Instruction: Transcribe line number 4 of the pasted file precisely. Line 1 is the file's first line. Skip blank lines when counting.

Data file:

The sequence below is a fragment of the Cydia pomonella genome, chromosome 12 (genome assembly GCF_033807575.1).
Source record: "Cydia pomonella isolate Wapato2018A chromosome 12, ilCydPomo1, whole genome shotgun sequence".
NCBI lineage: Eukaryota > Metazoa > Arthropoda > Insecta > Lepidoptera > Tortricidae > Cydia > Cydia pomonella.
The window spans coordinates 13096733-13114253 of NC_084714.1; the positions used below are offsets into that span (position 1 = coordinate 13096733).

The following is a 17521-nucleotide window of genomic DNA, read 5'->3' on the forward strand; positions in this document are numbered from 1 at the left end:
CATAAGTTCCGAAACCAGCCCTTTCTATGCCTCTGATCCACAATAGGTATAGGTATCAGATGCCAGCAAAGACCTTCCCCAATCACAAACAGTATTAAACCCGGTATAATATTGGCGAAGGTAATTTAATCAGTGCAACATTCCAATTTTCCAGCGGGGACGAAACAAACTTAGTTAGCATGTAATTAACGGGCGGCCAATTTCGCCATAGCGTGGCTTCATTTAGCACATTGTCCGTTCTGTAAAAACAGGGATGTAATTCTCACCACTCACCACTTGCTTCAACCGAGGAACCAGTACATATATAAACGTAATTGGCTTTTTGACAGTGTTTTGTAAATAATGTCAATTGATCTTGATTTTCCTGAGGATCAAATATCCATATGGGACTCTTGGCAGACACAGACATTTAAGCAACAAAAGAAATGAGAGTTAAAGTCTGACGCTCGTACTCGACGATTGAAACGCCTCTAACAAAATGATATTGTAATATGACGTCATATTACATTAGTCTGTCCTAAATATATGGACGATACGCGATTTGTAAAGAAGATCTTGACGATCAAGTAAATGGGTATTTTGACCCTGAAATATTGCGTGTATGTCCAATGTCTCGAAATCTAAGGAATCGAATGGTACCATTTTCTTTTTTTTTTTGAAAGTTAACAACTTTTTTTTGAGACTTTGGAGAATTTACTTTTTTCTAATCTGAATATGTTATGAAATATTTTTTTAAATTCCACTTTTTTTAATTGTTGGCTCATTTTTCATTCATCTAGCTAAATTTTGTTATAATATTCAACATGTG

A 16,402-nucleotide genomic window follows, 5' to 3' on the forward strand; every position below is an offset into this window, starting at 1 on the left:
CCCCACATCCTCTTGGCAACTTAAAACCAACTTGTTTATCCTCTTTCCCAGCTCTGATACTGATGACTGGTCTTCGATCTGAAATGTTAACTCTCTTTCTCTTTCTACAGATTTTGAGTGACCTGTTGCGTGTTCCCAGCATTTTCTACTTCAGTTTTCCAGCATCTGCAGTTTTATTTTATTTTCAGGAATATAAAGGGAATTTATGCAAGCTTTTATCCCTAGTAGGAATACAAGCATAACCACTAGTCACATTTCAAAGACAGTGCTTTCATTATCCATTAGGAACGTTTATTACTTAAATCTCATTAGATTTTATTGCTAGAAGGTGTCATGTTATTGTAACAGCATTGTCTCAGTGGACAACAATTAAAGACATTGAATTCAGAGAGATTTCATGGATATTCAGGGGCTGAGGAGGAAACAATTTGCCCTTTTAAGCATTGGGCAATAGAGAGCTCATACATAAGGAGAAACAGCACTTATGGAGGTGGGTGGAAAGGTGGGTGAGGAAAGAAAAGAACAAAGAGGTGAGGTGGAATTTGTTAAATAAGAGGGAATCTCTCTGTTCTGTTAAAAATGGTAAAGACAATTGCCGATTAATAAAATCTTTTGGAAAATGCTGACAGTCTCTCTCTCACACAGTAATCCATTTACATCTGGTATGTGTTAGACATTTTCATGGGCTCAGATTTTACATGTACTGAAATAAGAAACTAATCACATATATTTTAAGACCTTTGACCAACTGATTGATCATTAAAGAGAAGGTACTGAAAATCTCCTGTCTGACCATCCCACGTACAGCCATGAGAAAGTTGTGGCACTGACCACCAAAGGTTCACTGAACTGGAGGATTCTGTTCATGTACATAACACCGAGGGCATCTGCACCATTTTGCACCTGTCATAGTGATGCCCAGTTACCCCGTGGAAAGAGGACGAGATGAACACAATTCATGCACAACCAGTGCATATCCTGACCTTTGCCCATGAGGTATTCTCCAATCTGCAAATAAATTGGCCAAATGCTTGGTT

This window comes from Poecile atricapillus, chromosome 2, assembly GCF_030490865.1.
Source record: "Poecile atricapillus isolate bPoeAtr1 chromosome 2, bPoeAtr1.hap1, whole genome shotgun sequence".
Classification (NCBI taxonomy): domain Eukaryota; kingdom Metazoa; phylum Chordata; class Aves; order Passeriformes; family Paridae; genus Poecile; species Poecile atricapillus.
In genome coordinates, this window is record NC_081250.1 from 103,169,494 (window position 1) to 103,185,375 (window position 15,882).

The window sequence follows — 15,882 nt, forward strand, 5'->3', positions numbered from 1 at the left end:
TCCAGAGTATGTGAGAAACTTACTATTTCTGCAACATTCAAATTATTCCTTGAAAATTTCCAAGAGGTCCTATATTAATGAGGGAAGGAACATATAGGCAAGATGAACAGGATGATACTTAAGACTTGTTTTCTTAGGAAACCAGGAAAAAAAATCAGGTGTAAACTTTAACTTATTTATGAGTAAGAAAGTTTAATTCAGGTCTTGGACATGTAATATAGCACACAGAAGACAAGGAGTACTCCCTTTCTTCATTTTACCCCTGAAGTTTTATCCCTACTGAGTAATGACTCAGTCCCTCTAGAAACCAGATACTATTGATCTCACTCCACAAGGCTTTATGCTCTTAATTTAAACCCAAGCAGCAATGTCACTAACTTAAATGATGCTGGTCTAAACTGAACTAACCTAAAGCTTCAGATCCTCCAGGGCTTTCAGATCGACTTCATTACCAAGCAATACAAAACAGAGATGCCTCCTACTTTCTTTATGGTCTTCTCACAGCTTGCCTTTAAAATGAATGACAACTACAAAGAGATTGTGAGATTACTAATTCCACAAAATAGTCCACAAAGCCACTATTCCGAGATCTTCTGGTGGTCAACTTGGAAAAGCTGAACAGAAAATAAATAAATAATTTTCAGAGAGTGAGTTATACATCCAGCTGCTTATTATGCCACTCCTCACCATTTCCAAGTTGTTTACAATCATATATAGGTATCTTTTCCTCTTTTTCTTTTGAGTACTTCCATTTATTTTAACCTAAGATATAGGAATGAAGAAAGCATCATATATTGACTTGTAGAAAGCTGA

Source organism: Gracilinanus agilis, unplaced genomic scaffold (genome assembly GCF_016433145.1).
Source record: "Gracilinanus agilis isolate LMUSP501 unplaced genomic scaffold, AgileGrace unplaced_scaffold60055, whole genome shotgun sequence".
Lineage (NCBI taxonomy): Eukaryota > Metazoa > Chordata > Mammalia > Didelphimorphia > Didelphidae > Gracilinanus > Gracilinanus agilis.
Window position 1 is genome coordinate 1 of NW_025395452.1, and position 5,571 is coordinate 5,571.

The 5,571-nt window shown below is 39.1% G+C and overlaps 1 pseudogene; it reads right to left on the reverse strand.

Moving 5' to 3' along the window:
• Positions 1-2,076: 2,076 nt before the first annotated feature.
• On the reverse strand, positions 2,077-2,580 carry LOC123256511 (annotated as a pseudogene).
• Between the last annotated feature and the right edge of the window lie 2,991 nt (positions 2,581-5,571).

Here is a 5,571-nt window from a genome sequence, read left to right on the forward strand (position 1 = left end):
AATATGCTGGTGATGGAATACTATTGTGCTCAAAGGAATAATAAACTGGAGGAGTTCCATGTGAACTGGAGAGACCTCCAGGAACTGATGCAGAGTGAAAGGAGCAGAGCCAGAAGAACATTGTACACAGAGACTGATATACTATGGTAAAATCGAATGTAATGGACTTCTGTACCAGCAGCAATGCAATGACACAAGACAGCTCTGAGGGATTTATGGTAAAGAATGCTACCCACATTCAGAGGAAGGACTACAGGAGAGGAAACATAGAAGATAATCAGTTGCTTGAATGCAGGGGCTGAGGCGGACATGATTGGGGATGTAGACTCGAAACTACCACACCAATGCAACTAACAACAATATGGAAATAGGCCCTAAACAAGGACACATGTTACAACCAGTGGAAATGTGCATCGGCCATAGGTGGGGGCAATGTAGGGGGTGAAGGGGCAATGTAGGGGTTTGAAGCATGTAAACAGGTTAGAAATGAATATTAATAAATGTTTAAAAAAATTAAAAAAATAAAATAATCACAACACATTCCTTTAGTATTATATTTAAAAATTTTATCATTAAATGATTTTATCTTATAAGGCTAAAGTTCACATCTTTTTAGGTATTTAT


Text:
The window spans coordinates 13096733-13114253 of NC_084714.1; the positions used below are offsets into that span (position 1 = coordinate 13096733).